Contents: "The Divine Comedy"
First Ledge: the Proud - Examples of the punishment of Pride graven on the pavement - Meeting with an Angel who removes one of the P's - Ascent to the Second Ledge
With equal pace as oxen in the yoke,
I with that laden spirit journey'd on
Long as the mild instructor suffer'd me;
But when he bade me quit him, and proceed
(For "here," said he, "behooves with sail and oars
Each man, as best he may, push on his bark"),
Upright, as one dispos'd for speed, I rais'd
My body, still in thought submissive bow'd.
I now my leader's track not loth pursued;
And each had shown how light we far'd along
When thus he warn'd me: "Bend thine eyesight down:
For thou to ease the way shall find it good
To ruminate the bed beneath thy feet."
As in memorial of the buried, drawn
Upon earth-level tombs, the sculptur'd form
Of what was once, appears (at sight whereof
Tears often stream forth by remembrance wak'd,
Whose sacred stings the piteous only feel),
So saw I there, but with more curious skill
Of portraiture o'erwrought, whate'er of space
From forth the mountain stretches. On one part
Him I beheld, above all creatures erst
Created noblest, light'ning fall from heaven:
On th' other side with bolt celestial pierc'd
Briareus: cumb'ring earth he lay through dint
Of mortal ice-stroke. The Thymbraean god
With Mars, I saw, and Pallas, round their sire,
Arm'd still, and gazing on the giant's limbs
Strewn o'er th' ethereal field. Nimrod I saw:
At foot of the stupendous work he stood,
As if bewilder'd, looking on the crowd
Leagued in his proud attempt on Sennaar's plain.
O Niobe! in what a trance of woe
Thee I beheld, upon that highway drawn,
Sev'n sons on either side thee slain! O Saul!
How ghastly didst thou look! on thine own sword
Expiring in Gilboa, from that hour
Ne'er visited with rain from heav'n or dew!
O fond Arachne! thee I also saw
Half spider now in anguish crawling up
Th' unfinish'd web thou weaved'st to thy bane!
O Rehoboam! here thy shape doth seem
Louring no more defiance! but fear-smote
With none to chase him in his chariot whirl'd.
Was shown beside upon the solid floor
How dear Alcmaeon forc'd his mother rate
That ornament in evil hour receiv'd:
How in the temple on Sennacherib fell
His sons, and how a corpse they left him there.
Was shown the scath and cruel mangling made
By Tomyris on Cyrus, when she cried:
"Blood thou didst thirst for, take thy fill of blood!"
Was shown how routed in the battle fled
Th' Assyrians, Holofernes slain, and e'en
The relics of the carnage. Troy I mark'd
In ashes and in caverns. Oh! how fall'n,
How abject, Ilion, was thy semblance there!
What master of the pencil or the style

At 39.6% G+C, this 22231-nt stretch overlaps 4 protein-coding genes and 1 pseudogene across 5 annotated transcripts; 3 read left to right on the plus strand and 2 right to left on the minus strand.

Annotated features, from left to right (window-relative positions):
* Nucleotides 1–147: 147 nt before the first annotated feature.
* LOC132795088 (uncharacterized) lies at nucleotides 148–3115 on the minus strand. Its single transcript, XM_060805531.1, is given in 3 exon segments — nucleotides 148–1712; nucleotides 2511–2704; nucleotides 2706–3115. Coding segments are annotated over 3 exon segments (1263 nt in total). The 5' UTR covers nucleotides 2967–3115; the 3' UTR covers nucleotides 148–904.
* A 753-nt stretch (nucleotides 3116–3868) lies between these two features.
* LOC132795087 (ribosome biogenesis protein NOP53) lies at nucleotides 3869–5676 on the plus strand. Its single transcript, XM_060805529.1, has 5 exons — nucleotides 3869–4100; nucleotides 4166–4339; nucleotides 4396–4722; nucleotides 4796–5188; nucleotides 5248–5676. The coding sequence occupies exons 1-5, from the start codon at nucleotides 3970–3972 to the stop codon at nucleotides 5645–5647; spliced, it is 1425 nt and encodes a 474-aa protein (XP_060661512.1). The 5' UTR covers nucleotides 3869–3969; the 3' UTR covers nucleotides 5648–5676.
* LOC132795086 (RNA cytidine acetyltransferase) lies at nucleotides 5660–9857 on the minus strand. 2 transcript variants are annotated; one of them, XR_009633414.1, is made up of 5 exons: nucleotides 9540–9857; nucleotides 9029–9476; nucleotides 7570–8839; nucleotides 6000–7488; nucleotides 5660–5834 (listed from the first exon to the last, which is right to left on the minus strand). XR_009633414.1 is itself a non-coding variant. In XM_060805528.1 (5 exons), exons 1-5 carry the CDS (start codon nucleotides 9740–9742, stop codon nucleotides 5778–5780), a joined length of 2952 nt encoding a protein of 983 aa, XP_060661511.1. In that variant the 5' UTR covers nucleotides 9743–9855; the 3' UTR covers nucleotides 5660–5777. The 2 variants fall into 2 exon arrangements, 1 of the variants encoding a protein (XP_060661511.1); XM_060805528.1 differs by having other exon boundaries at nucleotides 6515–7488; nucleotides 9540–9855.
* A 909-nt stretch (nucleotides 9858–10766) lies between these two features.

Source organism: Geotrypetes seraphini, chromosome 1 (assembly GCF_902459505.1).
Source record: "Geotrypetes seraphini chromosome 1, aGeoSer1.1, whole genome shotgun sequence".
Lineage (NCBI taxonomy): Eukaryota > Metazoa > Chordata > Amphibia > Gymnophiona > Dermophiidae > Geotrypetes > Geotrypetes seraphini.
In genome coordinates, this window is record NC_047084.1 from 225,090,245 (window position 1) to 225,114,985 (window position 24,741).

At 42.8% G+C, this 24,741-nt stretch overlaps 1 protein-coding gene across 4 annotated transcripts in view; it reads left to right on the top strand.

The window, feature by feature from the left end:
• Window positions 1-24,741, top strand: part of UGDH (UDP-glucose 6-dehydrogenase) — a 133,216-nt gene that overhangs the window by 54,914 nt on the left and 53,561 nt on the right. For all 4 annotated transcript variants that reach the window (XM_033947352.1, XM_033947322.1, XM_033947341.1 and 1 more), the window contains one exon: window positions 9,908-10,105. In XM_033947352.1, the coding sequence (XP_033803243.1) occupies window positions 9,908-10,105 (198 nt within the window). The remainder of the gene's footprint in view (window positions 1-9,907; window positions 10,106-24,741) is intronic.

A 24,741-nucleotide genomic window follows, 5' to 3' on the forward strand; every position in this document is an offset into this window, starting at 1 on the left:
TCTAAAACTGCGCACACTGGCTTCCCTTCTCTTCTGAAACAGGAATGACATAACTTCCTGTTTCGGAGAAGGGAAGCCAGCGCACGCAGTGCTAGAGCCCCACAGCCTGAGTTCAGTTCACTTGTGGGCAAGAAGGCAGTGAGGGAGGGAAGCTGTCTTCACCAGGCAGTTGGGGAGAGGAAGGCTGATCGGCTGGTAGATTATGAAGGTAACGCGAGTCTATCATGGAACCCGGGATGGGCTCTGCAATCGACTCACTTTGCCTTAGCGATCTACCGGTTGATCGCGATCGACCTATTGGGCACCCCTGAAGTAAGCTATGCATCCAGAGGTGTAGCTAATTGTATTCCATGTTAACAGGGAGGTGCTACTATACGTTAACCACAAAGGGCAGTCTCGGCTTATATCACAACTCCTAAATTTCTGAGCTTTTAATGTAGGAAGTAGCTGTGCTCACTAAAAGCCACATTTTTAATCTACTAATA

Had trac'd the shades and lines, that might have made
The subtlest workman wonder? Dead the dead,
The living seem'd alive; with clearer view
His eye beheld not who beheld the truth,
Than mine what I did tread on, while I went
Low bending. Now swell out; and with stiff necks
Pass on, ye sons of Eve! veil not your looks,
Lest they descry the evil of your path!
I noted not (so busied was my thought)
How much we now had circled of the mount,
And of his course yet more the sun had spent,
When he, who with still wakeful caution went,
Admonish'd: "Raise thou up thy head: for know
Time is not now for slow suspense. Behold
That way an angel hasting towards us! Lo
Where duly the sixth handmaid doth return
From service on the day. Wear thou in look
And gesture seemly grace of reverent awe,
That gladly he may forward us aloft.
Consider that this day ne'er dawns again."
Time's loss he had so often warn'd me 'gainst,
I could not miss the scope at which he aim'd.
The goodly shape approach'd us, snowy white
In vesture, and with visage casting streams
Of tremulous lustre like the matin star.
His arms he open'd, then his wings; and spake:
"Onward: the steps, behold! are near; and now
Th' ascent is without difficulty gain'd."
A scanty few are they, who when they hear
Such tidings, hasten. O ye race of men
Though born to soar, why suffer ye a wind
So slight to baffle ye? He led us on
Where the rock parted; here against my front
Did beat his wings, then promis'd I should fare
In safety on my way. As to ascend
That steep, upon whose brow the chapel stands
(O'er Rubaconte, looking lordly down
On the well-guided city,) up the right
Th' impetuous rise is broken by the steps
Carv'd in that old and simple age, when still
The registry and label rested safe;
Thus is th' acclivity reliev'd, which here
Precipitous from the other circuit falls:
But on each hand the tall cliff presses close.
As ent'ring there we turn'd, voices, in strain
Ineffable, sang: "Blessed are the poor
In spirit." Ah how far unlike to these
The straits of hell; here songs to usher us,
There shrieks of woe! We climb the holy stairs:
And lighter to myself by far I seem'd
Than on the plain before, whence thus I spake:
"Say, master, of what heavy thing have I
Been lighten'd, that scarce aught the sense of toil
Affects me journeying?" He in few replied:
"When sin's broad characters, that yet remain
Upon thy temples, though well nigh effac'd,
Shall be, as one is, all clean razed out,
Then shall thy feet by heartiness of will
Be so o'ercome, they not alone shall feel
No sense of labour, but delight much more
Shall wait them urg'd along their upward way."
Then like to one, upon whose head is plac'd
Somewhat he deems not of but from the becks
Of others as they pass him by; his hand
Lends therefore help to' assure him, searches, finds,
And well performs such office as the eye
Wants power to execute: so stretching forth
The fingers of my right hand, did I find
Six only of the letters, which his sword
Who bare the keys had trac'd upon my brow.
The leader, as he mark'd mine action, smil'd.
Contents: "The Divine Comedy"
Download: "The Divine Comedy"
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